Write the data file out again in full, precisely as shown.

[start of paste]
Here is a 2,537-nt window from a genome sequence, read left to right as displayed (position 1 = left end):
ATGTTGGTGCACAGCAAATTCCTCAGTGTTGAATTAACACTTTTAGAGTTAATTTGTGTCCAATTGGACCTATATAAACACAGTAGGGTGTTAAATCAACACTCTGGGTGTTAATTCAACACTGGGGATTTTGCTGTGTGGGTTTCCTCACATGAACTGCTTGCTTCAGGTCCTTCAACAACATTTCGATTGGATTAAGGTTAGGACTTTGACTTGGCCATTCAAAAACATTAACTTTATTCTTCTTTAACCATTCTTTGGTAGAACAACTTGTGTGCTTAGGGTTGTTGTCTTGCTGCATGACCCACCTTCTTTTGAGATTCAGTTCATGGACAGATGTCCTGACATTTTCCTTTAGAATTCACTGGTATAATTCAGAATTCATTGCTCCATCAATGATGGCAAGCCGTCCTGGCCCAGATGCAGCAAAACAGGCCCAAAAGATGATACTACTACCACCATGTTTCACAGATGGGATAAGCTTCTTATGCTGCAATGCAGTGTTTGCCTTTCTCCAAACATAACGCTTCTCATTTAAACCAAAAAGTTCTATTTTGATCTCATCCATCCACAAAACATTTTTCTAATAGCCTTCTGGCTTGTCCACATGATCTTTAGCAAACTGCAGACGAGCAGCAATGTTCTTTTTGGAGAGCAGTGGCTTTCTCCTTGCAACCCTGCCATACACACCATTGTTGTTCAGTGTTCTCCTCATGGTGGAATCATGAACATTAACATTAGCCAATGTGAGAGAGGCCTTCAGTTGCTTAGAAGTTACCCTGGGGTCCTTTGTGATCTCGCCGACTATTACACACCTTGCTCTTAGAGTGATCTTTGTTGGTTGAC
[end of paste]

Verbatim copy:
Here is a 2,537-nt window from a genome sequence, read left to right as displayed (position 1 = left end):
ATGTTGGTGCACAGCAAATTCCTCAGTGTTGAATTAACACTTTTAGAGTTAATTTGTGTCCAATTGGACCTATATAAACACAGTAGGGTGTTAAATCAACACTCTGGGTGTTAATTCAACACTGGGGATTTTGCTGTGTGGGTTTCCTCACATGAACTGCTTGCTTCAGGTCCTTCAACAACATTTCGATTGGATTAAGGTTAGGACTTTGACTTGGCCATTCAAAAACATTAACTTTATTCTTCTTTAACCATTCTTTGGTAGAACAACTTGTGTGCTTAGGGTTGTTGTCTTGCTGCATGACCCACCTTCTTTTGAGATTCAGTTCATGGACAGATGTCCTGACATTTTCCTTTAGAATTCACTGGTATAATTCAGAATTCATTGCTCCATCAATGATGGCAAGCCGTCCTGGCCCAGATGCAGCAAAACAGGCCCAAAAGATGATACTACTACCACCATGTTTCACAGATGGGATAAGCTTCTTATGCTGCAATGCAGTGTTTGCCTTTCTCCAAACATAACGCTTCTCATTTAAACCAAAAAGTTCTATTTTGATCTCATCCATCCACAAAACATTTTTCTAATAGCCTTCTGGCTTGTCCACATGATCTTTAGCAAACTGCAGACGAGCAGCAATGTTCTTTTTGGAGAGCAGTGGCTTTCTCCTTGCAACCCTGCCATACACACCATTGTTGTTCAGTGTTCTCCTCATGGTGGAATCATGAACATTAACATTAGCCAATGTGAGAGAGGCCTTCAGTTGCTTAGAAGTTACCCTGGGGTCCTTTGTGATCTCGCCGACTATTACACACCTTGCTCTTAGAGTGATCTTTGTTGGTTGAC